Movie Milestones

By March 15, 2016Features-Manchester
movie milestones

With 2015 marking a major anniversary for many of our favourite films, JLife looks at the Jewish ties to three of the classics.


Toy Story

From Buzz Lightyear’s flying conundrum to Woody’s heroic escapades, Toy Story’s release 20 years ago took the world by storm. Considering the limitless Pixar-inspired films now coming our way, it’s easy to forget that Toy Story was the first full length computer-animated movie of its time; and some of the much-loved toys are Jewish!


Representing the first generation of stand-ups in America, funny man Don Rickles voices the grumpy Mr Potato Head, while the gentle-spirited tyrannosaurus Rex is portrayed by Jewish actor Wallace Shawn.


Like many great productions, the soundtrack and score of Toy Story is instrumental to the plot. Who doesn’t conjure up memories of the movie when they hear the first few notes of You’ve Got a Friend? The song, originally written and recorded by Randy Newman, has been nominated for a multitude of awards, and has since become the theme tune for its two sequels.


As one of America’s foremost songwriters, Randy’s contribution to Toy Story’s soundtrack and score is recognisable, but his roots are harder to define. He was brought up in a Jewish family despite the admittance that his family rarely adhered to the tenets of the culture – they would honour the holidays to a certain extent, yet didn’t attend the synagogue.


Looking ahead, news of the film’s fourth instalment revealed that actress Rashida Jones will be co-writing the screenplay. The daughter of Quincy Jones, Rashida was raised under Reform Judaism by her Ashkenazi Jewish mother and attended Hebrew school.


Pretty Woman

The international smash hit romantic comedy Pretty Woman first lit up the box office 25 years ago, warming hearts with Richard Gere and Julia Roberts’ dysfunctional relationship.


The tale has transcended both monetary and critical success, hugely helped by the production team behind it. For example, Arnon Milchan, a Jewish Israeli film producer who has influenced over 130 motion pictures, co-produced the movie before forming Regency Enterprises.


And while the predominant Pretty Woman cast have no outward Jewish observance, many of the supporting figures do. Seinfeld actor Jason Alexander – who plays Edward’s suspicious lawyer in the film – has discussed his frequent trips to Israel, as well as speaking throughout the country for Jewish Federation. He also recently directed a comedy musical in which a young Jewish man is preparing to get married and encounters obstacles. Although Jason has stated how many of the characters have been based off his Jewish beginnings in New Jersey, the sketches have been given a contemporary twist.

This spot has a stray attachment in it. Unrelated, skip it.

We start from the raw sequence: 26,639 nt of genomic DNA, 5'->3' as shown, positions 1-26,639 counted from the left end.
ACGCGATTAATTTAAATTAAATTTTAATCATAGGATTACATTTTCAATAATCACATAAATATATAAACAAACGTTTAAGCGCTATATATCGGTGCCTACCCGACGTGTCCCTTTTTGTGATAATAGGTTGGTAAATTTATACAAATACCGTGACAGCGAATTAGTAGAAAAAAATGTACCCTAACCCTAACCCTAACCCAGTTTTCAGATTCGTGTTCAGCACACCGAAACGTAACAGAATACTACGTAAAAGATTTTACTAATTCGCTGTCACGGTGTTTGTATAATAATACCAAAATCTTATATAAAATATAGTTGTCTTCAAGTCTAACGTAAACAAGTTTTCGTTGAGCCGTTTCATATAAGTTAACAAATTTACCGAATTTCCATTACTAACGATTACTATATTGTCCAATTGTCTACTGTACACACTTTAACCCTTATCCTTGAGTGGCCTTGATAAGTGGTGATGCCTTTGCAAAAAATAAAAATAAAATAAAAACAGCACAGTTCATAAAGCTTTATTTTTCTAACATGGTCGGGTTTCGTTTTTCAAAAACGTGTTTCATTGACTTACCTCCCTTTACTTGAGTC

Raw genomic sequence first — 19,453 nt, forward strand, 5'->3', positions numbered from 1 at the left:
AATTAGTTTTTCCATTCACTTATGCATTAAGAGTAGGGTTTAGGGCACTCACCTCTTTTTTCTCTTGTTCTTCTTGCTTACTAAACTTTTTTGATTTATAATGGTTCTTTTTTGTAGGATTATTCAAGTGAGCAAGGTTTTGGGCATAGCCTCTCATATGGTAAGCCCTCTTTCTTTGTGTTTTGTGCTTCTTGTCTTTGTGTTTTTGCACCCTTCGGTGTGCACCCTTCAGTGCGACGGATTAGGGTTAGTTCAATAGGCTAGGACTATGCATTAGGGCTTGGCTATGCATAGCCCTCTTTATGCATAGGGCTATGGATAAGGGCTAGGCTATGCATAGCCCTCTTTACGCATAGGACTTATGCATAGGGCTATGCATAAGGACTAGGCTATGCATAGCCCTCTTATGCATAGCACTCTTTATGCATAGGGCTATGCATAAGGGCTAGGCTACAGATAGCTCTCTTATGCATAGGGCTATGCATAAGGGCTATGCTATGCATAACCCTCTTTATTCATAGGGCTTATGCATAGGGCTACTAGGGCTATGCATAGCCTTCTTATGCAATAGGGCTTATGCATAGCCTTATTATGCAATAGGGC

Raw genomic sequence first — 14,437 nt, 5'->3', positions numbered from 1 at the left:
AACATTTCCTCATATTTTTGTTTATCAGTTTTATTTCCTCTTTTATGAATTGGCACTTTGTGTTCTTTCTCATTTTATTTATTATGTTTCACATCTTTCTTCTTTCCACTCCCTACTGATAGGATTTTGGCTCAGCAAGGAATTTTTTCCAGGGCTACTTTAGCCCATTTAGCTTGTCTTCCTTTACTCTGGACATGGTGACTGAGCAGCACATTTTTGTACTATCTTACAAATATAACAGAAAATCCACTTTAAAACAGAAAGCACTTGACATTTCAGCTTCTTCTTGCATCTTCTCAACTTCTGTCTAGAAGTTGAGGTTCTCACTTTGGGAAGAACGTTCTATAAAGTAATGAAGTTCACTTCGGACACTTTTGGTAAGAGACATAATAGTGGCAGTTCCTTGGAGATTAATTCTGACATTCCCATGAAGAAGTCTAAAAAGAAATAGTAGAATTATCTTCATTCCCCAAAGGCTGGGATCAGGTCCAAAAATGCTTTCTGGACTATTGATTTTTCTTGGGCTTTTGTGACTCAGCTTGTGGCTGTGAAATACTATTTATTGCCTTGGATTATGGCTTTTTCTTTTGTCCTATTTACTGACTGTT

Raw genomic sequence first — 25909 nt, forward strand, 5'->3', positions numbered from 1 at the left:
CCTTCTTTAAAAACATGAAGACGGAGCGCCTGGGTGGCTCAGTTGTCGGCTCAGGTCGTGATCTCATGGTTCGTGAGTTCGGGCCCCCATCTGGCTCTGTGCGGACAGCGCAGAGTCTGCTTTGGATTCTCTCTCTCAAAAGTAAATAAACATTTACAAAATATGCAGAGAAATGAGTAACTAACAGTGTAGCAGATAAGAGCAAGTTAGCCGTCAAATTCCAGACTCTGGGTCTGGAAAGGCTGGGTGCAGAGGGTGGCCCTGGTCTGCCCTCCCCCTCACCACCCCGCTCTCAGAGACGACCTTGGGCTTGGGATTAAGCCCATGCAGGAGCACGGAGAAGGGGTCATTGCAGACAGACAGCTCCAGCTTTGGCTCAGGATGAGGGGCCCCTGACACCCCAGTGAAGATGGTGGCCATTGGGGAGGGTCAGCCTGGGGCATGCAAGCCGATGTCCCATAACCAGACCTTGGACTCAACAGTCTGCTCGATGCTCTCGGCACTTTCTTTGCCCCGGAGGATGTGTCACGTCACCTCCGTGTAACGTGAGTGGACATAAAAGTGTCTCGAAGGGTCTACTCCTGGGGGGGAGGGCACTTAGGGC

Notably, actor and comedian Larry Miller stars in Pretty Woman as Mr Hollister, the salesman in the clothing store where Vivian purchases her cocktail dress, and Hank Azaria is also featured in his first speaking role, playing a detective.


The Sound of Music

2015 signifies the 50th anniversary of The Sound of Music which first enchanted audiences in 1965 – and since then, the Julie Andrews and Christopher Plummer-led classic has continued to climb mountains and gain new fans along the way.


Employing the backdrop of the events in Austria in the 1920s and 1930s, and inspired by Maria von Trapp’s 1949 memoir, the musical’s historical insights are telling of the conflict during that time.


Meanwhile, the stirring score can be attributed to composer Richard Rodgers, the son of a Jewish doctor. He is responsible for the sounds of 40 or so Broadway musicals, yet his work offers no evidence of his roots. It has been suggested that this is due to the tangled nature of his observance; his mother was an atheist and by the time he came of age, the family stopped fulfilling Jewish rituals.


For The Sound of Music – and countless other collaborations – Richard joined forces with lyricist Oscar Hammerstein II, putting together the songs such as My Favourite Things. Oscar derived from a Jewish family and his grandfather was a German-born theatre impresario.


Interestingly, in the musical’s initial outing, a number of the creative team were also Jewish – the original Captain von Trapp was played by acting legend Theodore Bikel.